The recent news that Coinbase and Blackrock – the largest asset manager in the world – are setting up a partnership that will allow institutional clients easier access to crypto investing is the latest sign of a fundamental shift in the cryptoasset sector. Put simply, as crypto continues to mature, expand, and develop more comprehensive solutions, it seems increasingly likely that institutions – and not necessarily individuals – will play the leading role during this crypto winter. Controversial as that may seem to some crypto purists, or bitcoin maximalists, market evidence continues to point in that direction, and not just due to this recent announcement.
Stablecoins, a leading subset of cryptoassets that have rapidly evolved from a cryptoasset that some considered boring or mundane, tend to have two distinct characteristics. Firstly, the vast majority of stablecoin transactions are taking place using a handful of coins issued by centralized market participants. These include both USDC USDC , and the much-maligned USDT USDT , and even for coins that have had significant issues in the past there has been significant progress made toward better reporting and attestation of reserve assets. Secondly, these same coins are almost universally pegged to the USD, a somewhat paradoxical development given the origin of bitcoin and crypto at large.
With larger incumbent payment processors and financial institutions of all kinds, and all over the world, using stablecoins as an on-ramp to better integrate crypto within their operations – not to mention the growing research and investment into central bank digital currencies (CBDCs), there are going to be numerous opportunities for advisors over the coming year. Let’s take a look at a few of the topics that advisors should be bringing up with clients if/when they begin/continue to integrate crypto into operations.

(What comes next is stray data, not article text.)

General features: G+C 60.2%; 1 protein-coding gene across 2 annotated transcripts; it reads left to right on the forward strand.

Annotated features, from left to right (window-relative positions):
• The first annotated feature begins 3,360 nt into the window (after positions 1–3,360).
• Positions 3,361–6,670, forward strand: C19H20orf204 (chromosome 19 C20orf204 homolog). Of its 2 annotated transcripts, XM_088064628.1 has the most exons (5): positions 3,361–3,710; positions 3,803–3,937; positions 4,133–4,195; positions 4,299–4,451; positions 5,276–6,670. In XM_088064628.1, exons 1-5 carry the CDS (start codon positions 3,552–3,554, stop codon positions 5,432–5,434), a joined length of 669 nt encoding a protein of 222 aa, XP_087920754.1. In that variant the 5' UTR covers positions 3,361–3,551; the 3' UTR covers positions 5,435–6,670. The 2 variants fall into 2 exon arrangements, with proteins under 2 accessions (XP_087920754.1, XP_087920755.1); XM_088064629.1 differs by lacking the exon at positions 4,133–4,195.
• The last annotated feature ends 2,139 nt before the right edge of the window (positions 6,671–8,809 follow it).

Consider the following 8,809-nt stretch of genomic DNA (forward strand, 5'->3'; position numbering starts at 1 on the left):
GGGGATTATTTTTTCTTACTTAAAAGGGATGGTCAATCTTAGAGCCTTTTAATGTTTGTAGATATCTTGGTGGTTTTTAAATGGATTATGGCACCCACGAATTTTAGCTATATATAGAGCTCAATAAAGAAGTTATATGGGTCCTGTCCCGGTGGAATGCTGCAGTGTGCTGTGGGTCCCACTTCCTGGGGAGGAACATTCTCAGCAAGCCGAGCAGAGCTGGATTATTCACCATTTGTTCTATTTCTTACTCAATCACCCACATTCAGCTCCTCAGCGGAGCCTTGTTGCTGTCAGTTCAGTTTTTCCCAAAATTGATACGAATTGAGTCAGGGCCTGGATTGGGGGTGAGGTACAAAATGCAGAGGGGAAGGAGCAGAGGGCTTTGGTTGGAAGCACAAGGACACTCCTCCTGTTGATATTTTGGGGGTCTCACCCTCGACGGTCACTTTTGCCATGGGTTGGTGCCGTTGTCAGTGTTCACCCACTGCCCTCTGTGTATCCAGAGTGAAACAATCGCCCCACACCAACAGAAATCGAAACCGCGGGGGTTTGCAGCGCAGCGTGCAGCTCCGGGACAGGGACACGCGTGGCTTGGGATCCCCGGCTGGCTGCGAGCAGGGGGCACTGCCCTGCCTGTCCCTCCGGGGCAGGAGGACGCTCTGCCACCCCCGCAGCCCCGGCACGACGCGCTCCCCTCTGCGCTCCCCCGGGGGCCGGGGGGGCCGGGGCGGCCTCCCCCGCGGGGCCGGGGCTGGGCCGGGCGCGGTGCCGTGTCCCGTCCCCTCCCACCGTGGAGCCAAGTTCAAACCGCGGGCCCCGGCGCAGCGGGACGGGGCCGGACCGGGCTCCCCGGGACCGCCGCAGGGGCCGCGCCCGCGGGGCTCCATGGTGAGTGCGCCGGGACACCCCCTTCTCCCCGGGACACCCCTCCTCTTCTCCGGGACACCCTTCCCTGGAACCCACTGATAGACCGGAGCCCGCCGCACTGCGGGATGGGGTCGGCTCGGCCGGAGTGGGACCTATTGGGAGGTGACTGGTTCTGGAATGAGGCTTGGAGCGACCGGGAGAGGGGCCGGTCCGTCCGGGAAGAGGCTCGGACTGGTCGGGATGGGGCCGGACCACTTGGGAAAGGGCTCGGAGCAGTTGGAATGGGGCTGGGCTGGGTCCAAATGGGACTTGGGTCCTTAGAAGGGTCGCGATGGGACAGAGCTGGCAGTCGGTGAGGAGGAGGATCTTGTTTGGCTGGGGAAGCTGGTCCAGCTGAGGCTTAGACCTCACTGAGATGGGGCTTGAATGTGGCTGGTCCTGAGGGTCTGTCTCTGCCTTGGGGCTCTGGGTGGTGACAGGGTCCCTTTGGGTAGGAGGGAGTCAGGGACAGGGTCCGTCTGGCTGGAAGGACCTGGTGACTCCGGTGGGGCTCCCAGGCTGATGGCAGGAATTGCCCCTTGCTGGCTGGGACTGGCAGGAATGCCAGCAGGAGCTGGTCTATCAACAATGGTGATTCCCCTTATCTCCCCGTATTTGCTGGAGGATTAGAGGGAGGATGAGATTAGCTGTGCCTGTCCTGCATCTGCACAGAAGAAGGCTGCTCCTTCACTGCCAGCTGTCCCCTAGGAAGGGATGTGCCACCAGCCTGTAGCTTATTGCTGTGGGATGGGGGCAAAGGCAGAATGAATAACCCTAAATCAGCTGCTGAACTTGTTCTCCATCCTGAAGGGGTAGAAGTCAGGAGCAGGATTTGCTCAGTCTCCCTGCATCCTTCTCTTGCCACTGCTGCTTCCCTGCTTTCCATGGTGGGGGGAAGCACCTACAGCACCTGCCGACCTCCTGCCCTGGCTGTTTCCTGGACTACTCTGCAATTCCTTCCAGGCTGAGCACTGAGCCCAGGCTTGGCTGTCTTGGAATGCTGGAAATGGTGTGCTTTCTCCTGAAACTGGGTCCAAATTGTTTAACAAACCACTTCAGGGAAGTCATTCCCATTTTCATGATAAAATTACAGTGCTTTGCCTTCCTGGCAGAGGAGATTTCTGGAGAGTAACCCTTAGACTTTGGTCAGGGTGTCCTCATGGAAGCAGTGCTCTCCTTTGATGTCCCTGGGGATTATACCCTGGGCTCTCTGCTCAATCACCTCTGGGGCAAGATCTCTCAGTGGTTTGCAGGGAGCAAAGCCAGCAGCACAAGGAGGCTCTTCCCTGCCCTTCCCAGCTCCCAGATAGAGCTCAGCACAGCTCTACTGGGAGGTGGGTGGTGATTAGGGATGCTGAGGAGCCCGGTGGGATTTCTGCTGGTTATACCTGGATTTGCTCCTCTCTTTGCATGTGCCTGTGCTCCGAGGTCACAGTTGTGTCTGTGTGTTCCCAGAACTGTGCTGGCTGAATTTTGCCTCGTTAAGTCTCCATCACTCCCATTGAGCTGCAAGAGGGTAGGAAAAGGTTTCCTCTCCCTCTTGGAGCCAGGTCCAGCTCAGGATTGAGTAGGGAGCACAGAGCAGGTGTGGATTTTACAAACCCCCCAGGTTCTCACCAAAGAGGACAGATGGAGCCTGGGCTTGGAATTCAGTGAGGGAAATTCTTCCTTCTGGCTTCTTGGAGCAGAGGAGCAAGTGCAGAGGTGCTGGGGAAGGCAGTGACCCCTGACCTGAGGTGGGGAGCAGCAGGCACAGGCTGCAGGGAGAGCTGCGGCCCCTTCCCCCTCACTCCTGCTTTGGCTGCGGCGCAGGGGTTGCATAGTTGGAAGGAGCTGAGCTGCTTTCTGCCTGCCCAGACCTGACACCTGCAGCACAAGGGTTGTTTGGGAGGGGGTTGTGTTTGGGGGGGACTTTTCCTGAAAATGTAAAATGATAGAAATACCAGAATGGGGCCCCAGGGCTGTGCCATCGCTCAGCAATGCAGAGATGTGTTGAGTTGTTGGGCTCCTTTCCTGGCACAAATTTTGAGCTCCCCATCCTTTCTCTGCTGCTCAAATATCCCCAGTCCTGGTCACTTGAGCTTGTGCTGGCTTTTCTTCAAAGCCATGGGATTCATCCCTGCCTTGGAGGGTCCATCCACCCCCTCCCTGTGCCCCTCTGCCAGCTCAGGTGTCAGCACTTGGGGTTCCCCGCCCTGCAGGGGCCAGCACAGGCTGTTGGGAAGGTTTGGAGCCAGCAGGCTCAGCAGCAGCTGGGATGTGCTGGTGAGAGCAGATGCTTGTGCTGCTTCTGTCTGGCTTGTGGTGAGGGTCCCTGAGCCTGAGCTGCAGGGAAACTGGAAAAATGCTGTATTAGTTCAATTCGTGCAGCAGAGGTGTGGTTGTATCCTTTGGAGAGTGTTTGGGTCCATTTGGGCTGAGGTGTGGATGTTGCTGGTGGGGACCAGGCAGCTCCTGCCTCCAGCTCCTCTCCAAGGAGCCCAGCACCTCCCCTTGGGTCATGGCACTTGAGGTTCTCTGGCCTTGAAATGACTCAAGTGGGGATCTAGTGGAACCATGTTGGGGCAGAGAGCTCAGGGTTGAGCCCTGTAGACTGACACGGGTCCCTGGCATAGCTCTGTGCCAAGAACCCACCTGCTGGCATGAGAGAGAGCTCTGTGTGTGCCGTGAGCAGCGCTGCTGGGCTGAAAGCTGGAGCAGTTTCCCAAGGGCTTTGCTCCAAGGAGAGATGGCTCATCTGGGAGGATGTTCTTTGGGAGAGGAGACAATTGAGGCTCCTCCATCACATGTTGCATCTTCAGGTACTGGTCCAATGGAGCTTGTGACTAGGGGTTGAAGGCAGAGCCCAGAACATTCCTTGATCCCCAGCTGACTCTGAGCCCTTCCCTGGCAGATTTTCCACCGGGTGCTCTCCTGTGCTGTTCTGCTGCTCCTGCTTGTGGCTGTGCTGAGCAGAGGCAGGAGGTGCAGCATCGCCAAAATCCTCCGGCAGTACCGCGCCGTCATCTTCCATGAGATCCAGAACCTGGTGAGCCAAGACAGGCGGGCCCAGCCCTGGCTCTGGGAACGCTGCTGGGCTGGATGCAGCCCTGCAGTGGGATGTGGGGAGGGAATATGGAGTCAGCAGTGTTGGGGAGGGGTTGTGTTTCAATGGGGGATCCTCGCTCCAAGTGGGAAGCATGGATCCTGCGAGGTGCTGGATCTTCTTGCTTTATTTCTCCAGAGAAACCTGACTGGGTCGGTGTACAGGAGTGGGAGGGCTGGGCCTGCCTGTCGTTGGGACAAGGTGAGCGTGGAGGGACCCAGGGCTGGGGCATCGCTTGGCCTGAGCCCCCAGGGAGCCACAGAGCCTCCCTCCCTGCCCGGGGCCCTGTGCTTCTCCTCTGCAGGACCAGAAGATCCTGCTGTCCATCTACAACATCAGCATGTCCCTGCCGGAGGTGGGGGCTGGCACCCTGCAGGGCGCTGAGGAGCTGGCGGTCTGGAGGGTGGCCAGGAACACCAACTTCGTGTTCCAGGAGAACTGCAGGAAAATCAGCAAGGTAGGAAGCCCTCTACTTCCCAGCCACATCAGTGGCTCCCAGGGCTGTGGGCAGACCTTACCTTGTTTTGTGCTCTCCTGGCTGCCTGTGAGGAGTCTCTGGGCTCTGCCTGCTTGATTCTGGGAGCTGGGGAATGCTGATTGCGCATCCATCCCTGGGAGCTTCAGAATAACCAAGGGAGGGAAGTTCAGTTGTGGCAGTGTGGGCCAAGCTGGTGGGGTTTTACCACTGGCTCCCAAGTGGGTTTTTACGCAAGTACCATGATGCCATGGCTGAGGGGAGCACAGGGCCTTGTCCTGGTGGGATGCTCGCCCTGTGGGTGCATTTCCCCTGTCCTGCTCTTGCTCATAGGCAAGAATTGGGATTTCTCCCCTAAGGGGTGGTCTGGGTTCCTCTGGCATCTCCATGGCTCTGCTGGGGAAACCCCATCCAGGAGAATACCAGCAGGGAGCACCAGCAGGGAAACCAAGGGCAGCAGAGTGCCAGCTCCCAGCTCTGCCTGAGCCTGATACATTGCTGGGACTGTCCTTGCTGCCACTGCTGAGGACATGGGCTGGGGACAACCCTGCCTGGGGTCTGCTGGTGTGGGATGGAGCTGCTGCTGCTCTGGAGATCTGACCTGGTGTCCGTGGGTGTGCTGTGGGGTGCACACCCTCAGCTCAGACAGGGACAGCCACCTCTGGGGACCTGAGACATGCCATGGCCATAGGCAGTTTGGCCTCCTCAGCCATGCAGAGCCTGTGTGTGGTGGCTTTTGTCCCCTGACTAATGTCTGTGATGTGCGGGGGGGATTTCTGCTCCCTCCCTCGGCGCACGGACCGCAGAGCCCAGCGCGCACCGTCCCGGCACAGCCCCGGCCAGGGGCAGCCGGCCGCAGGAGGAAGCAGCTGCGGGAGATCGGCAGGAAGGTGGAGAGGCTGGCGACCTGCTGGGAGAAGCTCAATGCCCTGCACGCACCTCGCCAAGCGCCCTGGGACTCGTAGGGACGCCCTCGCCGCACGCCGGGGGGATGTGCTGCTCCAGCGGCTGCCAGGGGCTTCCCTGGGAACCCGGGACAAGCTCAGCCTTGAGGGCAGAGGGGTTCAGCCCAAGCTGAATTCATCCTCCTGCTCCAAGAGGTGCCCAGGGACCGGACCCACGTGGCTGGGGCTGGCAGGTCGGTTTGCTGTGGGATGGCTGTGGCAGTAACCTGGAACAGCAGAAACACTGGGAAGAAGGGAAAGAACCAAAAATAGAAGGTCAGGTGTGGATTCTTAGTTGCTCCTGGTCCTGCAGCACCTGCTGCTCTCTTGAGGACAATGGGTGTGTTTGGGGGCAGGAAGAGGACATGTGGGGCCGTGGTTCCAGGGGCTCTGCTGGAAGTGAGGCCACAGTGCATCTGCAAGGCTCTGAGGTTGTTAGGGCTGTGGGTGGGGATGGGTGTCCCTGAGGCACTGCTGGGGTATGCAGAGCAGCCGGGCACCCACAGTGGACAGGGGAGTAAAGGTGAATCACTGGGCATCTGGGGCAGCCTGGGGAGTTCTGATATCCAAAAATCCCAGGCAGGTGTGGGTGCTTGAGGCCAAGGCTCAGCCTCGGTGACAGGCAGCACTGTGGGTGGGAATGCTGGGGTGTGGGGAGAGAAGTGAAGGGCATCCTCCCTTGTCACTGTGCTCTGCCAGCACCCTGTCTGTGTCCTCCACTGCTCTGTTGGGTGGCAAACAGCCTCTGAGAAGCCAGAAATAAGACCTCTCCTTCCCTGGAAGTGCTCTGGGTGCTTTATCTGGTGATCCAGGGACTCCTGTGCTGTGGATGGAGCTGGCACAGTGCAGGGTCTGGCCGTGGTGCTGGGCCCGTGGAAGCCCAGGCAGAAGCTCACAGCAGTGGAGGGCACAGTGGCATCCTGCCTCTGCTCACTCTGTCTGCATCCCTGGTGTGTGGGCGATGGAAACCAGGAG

What type of crypto. Crypto is a broad term that has only become broader over the last several years as the proliferation of crypto products has continued to expand rapidly. One of the most important considerations to discuss, both internally and in an advisory capacity, is what specific crypto will be part of the organizational strategy going forward? Will it simply be bitcoin, or will stablecoins play a role? Building on that, what steps will be enacted to ensure that these crypto payments are able to interoperate with existing finance and treasury software?
Every cryptoasset is different, runs on a different underlying protocol, and comes with an array of risks and opportunities that are unique to that specific cryptoasset. In the excitement and (potential) rush to get more involved with crypto, one aspect that can be overlooked is a thorough analysis of what kind of crypto works best with the strategy of the firm.
Crypto is a tool, not a cure-all for poor performance, and should be treated as such in the organizational planning process.